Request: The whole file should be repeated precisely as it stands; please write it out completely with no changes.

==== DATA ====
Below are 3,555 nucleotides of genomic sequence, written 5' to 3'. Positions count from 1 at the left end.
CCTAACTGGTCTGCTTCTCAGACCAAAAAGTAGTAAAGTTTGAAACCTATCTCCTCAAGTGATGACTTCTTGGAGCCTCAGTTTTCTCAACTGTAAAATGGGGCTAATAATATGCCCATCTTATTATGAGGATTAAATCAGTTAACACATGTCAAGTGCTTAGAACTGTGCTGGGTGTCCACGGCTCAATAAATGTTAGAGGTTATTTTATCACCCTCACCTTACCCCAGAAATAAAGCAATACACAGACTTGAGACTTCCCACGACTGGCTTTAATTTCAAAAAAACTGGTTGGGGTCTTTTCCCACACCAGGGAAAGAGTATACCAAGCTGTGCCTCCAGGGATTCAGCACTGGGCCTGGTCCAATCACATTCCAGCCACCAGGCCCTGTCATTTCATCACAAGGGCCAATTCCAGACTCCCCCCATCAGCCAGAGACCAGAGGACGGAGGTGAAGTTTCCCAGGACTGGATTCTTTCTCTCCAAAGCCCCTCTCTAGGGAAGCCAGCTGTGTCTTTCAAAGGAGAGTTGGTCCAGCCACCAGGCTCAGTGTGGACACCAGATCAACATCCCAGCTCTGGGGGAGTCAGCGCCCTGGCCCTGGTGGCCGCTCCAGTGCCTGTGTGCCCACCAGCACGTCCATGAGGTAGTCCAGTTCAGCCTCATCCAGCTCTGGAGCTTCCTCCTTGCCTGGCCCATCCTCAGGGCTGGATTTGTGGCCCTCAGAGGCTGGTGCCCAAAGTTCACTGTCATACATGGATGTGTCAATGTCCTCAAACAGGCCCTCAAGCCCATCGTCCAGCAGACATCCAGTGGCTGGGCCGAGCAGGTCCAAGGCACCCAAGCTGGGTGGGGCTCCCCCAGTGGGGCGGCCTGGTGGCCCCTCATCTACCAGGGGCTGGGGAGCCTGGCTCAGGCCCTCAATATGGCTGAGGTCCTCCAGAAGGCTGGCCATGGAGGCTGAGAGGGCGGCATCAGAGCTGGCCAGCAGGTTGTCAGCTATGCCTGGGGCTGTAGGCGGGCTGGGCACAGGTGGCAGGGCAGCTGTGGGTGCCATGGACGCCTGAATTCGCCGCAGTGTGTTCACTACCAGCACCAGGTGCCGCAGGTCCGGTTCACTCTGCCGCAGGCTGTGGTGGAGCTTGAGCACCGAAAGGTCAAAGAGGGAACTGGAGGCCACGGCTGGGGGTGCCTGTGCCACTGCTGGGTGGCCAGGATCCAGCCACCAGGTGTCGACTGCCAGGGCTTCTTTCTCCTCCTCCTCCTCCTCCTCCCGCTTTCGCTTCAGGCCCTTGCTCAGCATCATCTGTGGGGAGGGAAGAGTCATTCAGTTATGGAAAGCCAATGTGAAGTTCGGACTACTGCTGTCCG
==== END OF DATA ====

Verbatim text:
Below are 3,555 nucleotides of genomic sequence, written 5' to 3'. Positions count from 1 at the left end.
CCTAACTGGTCTGCTTCTCAGACCAAAAAGTAGTAAAGTTTGAAACCTATCTCCTCAAGTGATGACTTCTTGGAGCCTCAGTTTTCTCAACTGTAAAATGGGGCTAATAATATGCCCATCTTATTATGAGGATTAAATCAGTTAACACATGTCAAGTGCTTAGAACTGTGCTGGGTGTCCACGGCTCAATAAATGTTAGAGGTTATTTTATCACCCTCACCTTACCCCAGAAATAAAGCAATACACAGACTTGAGACTTCCCACGACTGGCTTTAATTTCAAAAAAACTGGTTGGGGTCTTTTCCCACACCAGGGAAAGAGTATACCAAGCTGTGCCTCCAGGGATTCAGCACTGGGCCTGGTCCAATCACATTCCAGCCACCAGGCCCTGTCATTTCATCACAAGGGCCAATTCCAGACTCCCCCCATCAGCCAGAGACCAGAGGACGGAGGTGAAGTTTCCCAGGACTGGATTCTTTCTCTCCAAAGCCCCTCTCTAGGGAAGCCAGCTGTGTCTTTCAAAGGAGAGTTGGTCCAGCCACCAGGCTCAGTGTGGACACCAGATCAACATCCCAGCTCTGGGGGAGTCAGCGCCCTGGCCCTGGTGGCCGCTCCAGTGCCTGTGTGCCCACCAGCACGTCCATGAGGTAGTCCAGTTCAGCCTCATCCAGCTCTGGAGCTTCCTCCTTGCCTGGCCCATCCTCAGGGCTGGATTTGTGGCCCTCAGAGGCTGGTGCCCAAAGTTCACTGTCATACATGGATGTGTCAATGTCCTCAAACAGGCCCTCAAGCCCATCGTCCAGCAGACATCCAGTGGCTGGGCCGAGCAGGTCCAAGGCACCCAAGCTGGGTGGGGCTCCCCCAGTGGGGCGGCCTGGTGGCCCCTCATCTACCAGGGGCTGGGGAGCCTGGCTCAGGCCCTCAATATGGCTGAGGTCCTCCAGAAGGCTGGCCATGGAGGCTGAGAGGGCGGCATCAGAGCTGGCCAGCAGGTTGTCAGCTATGCCTGGGGCTGTAGGCGGGCTGGGCACAGGTGGCAGGGCAGCTGTGGGTGCCATGGACGCCTGAATTCGCCGCAGTGTGTTCACTACCAGCACCAGGTGCCGCAGGTCCGGTTCACTCTGCCGCAGGCTGTGGTGGAGCTTGAGCACCGAAAGGTCAAAGAGGGAACTGGAGGCCACGGCTGGGGGTGCCTGTGCCACTGCTGGGTGGCCAGGATCCAGCCACCAGGTGTCGACTGCCAGGGCTTCTTTCTCCTCCTCCTCCTCCTCCTCCCGCTTTCGCTTCAGGCCCTTGCTCAGCATCATCTGTGGGGAGGGAAGAGTCATTCAGTTATGGAAAGCCAATGTGAAGTTCGGACTACTGCTGTCCG